So I passed my Black Belt test.
Should I be awesome-fied? Hell yes! 5 and a half years of berating and punching and being chastised/slammed to the ground have all come to this. And all I’m going to do is keep on going on.
I really don’t feel any different; nothing – nada, nothing at all. Except for the fact that I’ve never felt more “true to self” than I have ever been in my life. Yes I have come a long way in Aikido, but the real victory for me is the long way that I have become as a person off the mat.
Yes, off the mat. I remember first joining Aikido in college to find out “what the hell this strange martial art is” out of pure curiosity. Took a 2 year hiatus to find work/a career and to join a fraternity my last year at university.
Both didn’t work out.
But I digress. It wasn’t my initial goal to be this far in Aikido – at the time I moved back home, I was in a rut; it wasn’t until some time had past that I realized that Aikido would change my life. So far it has not failed me. The only times that it “failed” me was when I got too cocky was too full of myself.
What I am now setting out to do is to build myself to the man that I am destined to be, not the ones that my parents (especially) want me to be. From here on out I am concentrating on who I am off the mat, because my goals in my life are becoming more important than ever.
My professional, personal, and emotional life are going to occupy the majority of my energies for the foreseeable future. I know this sounds like I’m putting Aikido on the back burner – but the way I see it, I’m just doing what NSS has been hammering in our heads this whole time:
“Aikido is meant to be taken back into your life to make it better.” (paraphrased)
First few things on my list: starting a career actually (and not just a job) and getting a place of my own. Now if you’ll all excuse me, my destiny awaits.
It all just doesn’t matter any more.
Absolutely nothing – not even the test itself. I just don’t give a damn about anything.
Except my knees, I was an uke for three test takers tonight, having big knees I’m guessing are bad for shikko. This will probably prove to be practice for tomorrow.
12 hours to go. Wish me luck.
“I’ve prepared for this, but what the hell is this shit?”
Just realized this today. The weird feeling in your gut that you have when you know that something big is gonna go down is best explained in this photo.
Many of you many not have known him, nor really cared too much about him but this guy passed away earlier today
He is one of the main stars of the Fast and Furious franchise. Not exactly Academy material – the movie franchise’s main claim to fame is fast cars, scantily clad women, and the culture of underground illegal street racing. Hardcore alpha males (and females alike) duking it out with their egos, cash (lots of it), reputations, and lives on the line using modified cars that would put your typical Ferrari to shame.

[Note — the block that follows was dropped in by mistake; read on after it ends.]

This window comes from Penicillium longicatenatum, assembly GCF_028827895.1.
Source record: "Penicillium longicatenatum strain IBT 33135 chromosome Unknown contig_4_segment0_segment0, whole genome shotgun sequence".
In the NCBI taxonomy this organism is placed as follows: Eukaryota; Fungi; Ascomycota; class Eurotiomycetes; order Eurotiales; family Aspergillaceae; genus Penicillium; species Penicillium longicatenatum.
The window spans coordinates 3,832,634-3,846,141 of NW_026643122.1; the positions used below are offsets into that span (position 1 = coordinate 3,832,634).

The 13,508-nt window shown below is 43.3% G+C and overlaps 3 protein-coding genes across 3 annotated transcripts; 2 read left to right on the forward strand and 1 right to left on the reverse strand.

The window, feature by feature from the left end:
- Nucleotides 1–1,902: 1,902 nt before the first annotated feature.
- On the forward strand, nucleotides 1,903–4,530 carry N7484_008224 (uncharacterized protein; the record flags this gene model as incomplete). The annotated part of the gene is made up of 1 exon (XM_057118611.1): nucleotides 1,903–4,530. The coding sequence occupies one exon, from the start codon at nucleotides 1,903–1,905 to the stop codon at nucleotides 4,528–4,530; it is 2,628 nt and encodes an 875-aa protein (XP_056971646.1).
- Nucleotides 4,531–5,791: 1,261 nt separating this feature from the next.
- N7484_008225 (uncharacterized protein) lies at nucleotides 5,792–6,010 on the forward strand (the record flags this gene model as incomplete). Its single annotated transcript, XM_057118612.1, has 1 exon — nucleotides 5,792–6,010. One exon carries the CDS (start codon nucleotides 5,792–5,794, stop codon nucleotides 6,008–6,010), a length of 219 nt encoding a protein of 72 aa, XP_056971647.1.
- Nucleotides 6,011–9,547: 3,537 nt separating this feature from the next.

That being said, despite its cheesy premises – like most testosterone filled people, this franchise provided a sense of guilty pleasure – and a longing for being “your own man”. For me it’s always been the aspect of “not following the rules” and carving out your own destiny with only your brains, brass balls, wits, and good ol’ fashion teamwork (in the latter movies, you see a lot of teamwork).
Which brings me to the thesis of this post. I chose my screen name as “Fast&FuriousDrew” because of the series. The fast cars mainly; I’ve come to accept – and love – the fact that I am a not necessarily a car man, but a “speed and power” man.
If it goes fast, I like it :).
Anyway, my enthusiasm for the series has tapered off since Fast and Furious 5, however losing one of its pillars makes a little hollow inside – these were the guys that really got my inner child racing (figuratively speaking). A big thank you to the team behind and in front of the camera of the Fast and Furious series, you guys make another “racer” out of me.
75 years in the Making
“Men who had ‘warm’ childhood relationships with their mothers took home $87,000 more per year than men whose mothers were uncaring. Men who had poor childhood relationships with their mothers were much more likely to develop dementia when old. “
Well that blows. I suppose I need to find some other way in order to be happy (and financially successful as well it appears) because my relationship with my mother was never good.
But then again, that was my plan all along in life – to forge my own path among the stars and to prove that, even with the cards stacked against you, you can still find a way to succeed and give it to other people.